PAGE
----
Doesn't do him much good to be exonerated after execution, but it does teach us something about the legal process, and death penalty.
Carlos DeLuna looked a lot like the real killer.
From NY Times: grossly inadequate police work...unreliable evidence, like witnesses’ patently unfair identification of Mr. DeLuna as he was handcuffed in a police car; repeated prosecutorial misconduct... failure to turn over exonerating evidence... incompetent counsel...
Not only was injustice done by killing a man for the crime that another committed, and doing so with shoddy evidence and trial, but injustice was done to the real killer's subsequent victims. salon.com As DeLuna languished on death row, Hernandez managed to get arrested nine times, once for killing a woman and another time for stabbing a Hispanic woman nearly to death
Lessons learned? I guess with such a large number of executions in Texas, at least the percent wrongly executed is small? Is one too many? Is (or two) the tip of an iceberg?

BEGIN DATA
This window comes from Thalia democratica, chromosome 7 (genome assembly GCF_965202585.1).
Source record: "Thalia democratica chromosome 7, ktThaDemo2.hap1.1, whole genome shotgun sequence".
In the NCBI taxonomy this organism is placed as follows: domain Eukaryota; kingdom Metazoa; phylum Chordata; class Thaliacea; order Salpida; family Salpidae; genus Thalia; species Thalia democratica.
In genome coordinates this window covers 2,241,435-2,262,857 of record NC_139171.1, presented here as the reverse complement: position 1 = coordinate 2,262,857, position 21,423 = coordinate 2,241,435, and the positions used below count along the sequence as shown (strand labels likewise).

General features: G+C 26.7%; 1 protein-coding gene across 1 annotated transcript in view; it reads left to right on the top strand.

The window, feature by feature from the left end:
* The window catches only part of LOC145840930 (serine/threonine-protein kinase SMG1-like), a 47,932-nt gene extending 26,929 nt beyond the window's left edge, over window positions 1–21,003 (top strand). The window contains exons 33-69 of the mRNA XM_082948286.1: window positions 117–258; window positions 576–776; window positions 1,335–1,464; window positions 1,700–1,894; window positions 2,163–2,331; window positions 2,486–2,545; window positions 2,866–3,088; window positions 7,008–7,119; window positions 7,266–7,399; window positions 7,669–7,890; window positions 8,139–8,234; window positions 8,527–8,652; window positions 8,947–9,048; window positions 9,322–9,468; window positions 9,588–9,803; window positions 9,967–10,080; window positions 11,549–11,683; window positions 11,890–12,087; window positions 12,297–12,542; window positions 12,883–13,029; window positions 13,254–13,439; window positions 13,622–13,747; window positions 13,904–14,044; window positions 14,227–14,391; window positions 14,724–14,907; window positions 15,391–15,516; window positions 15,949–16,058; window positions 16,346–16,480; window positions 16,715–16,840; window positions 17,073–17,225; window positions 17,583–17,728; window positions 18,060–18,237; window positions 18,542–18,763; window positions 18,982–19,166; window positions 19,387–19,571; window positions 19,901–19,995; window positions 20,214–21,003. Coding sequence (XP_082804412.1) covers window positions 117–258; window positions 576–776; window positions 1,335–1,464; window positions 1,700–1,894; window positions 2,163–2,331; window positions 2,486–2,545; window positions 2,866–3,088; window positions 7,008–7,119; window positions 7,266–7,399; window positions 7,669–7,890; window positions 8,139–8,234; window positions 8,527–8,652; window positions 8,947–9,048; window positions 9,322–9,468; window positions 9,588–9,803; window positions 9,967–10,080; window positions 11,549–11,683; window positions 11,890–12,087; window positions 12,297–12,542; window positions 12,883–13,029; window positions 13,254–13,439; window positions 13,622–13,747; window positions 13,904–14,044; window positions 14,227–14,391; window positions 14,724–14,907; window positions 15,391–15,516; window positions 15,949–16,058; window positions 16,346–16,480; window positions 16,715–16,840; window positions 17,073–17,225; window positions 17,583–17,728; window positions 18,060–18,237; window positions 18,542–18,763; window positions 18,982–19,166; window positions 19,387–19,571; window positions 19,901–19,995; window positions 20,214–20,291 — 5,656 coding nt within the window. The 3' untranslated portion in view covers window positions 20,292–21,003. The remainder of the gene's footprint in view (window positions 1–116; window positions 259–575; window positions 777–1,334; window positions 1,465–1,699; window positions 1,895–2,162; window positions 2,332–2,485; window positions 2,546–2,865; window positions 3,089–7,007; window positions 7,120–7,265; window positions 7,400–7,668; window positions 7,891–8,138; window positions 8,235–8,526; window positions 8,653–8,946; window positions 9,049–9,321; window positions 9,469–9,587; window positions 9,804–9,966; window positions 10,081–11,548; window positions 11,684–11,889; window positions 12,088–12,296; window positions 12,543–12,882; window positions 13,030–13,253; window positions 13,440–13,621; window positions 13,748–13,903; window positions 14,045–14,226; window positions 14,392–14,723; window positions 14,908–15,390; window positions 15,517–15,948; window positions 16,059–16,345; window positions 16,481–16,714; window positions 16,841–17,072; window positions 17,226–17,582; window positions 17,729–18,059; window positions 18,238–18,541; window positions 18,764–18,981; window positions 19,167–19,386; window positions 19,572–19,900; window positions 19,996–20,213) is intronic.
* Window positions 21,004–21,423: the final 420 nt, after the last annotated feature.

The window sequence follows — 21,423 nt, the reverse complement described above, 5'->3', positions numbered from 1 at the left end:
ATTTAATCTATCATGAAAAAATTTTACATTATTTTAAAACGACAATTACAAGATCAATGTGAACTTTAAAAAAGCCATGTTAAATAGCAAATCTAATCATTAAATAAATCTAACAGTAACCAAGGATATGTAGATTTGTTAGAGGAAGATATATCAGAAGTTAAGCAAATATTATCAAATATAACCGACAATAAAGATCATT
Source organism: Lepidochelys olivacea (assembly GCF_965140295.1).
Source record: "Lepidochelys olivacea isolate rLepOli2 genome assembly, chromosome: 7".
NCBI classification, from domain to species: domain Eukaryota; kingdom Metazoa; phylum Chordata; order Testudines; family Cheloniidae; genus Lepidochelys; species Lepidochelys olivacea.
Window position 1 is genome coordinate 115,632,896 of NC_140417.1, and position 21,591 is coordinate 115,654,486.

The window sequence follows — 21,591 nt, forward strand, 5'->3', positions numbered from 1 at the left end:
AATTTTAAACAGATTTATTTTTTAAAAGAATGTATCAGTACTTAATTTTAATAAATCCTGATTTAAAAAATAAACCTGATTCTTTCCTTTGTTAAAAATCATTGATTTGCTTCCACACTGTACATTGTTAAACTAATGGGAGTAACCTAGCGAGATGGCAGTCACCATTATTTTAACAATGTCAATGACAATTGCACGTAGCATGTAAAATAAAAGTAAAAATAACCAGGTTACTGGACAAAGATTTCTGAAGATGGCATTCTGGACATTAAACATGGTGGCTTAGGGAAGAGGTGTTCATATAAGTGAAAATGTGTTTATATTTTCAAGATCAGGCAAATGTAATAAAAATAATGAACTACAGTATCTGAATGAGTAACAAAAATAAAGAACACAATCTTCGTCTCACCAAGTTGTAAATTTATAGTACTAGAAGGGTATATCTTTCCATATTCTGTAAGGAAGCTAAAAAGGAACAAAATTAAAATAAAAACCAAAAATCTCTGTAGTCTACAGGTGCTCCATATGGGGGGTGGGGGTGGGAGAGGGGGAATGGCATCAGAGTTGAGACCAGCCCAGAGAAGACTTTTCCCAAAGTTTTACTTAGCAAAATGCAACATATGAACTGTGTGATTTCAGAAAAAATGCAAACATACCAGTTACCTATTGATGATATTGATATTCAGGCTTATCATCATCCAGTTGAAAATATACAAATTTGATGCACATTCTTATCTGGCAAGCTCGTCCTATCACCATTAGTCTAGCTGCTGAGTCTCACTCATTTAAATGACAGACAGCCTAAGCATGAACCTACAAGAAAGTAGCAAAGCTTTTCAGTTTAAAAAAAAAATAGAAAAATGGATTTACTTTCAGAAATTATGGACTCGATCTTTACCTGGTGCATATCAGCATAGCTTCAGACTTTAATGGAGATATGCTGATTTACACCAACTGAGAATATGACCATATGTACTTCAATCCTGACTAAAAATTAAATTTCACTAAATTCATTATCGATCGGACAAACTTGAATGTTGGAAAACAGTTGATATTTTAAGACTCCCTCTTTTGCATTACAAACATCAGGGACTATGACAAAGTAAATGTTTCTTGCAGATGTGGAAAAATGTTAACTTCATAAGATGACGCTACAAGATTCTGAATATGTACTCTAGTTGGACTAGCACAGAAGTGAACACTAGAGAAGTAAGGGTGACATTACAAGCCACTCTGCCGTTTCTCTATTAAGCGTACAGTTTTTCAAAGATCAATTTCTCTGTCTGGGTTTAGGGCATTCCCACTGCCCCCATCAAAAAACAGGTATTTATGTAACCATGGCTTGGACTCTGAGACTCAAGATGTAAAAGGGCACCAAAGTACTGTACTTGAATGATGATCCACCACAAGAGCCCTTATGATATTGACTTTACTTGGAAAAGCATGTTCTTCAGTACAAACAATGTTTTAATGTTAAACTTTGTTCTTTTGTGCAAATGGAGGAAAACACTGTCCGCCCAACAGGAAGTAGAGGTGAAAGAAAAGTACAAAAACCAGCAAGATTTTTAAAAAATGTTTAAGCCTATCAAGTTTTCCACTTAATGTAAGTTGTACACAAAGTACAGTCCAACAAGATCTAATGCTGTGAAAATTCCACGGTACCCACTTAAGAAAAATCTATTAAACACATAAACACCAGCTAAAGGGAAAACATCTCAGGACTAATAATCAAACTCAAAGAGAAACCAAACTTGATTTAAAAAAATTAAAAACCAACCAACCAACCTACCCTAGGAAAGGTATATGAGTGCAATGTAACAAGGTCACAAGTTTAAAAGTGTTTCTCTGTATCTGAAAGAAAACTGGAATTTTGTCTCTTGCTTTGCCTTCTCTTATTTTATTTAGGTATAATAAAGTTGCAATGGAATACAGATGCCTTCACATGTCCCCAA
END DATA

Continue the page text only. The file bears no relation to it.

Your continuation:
"Sorry!" "OhOh!" "Mistakes were made!" No words can undo tragedies ending these men's lives. It is time to stop executions. No one benefits and everyone loses when human beings put another to death without giving them good legal council and a fair and just judicial system. The judge, jury, and lawyers, pay heed. State supported murder is murder.
Executed despite serious doubts about their guilt
Cameron Todd Willingham, Cameron Todd Willingham: Wrongfully Convicted and Executed in Texas
Carlos DeLuna, A Routine Execution in Texas
"make up just a handful of people that have been executed despite serious doubts about their guilt, which raises the question: How many more people will be strapped to a gurney and injected with poison before the death penalty is abandoned?"
It's a good argument against the death penalty.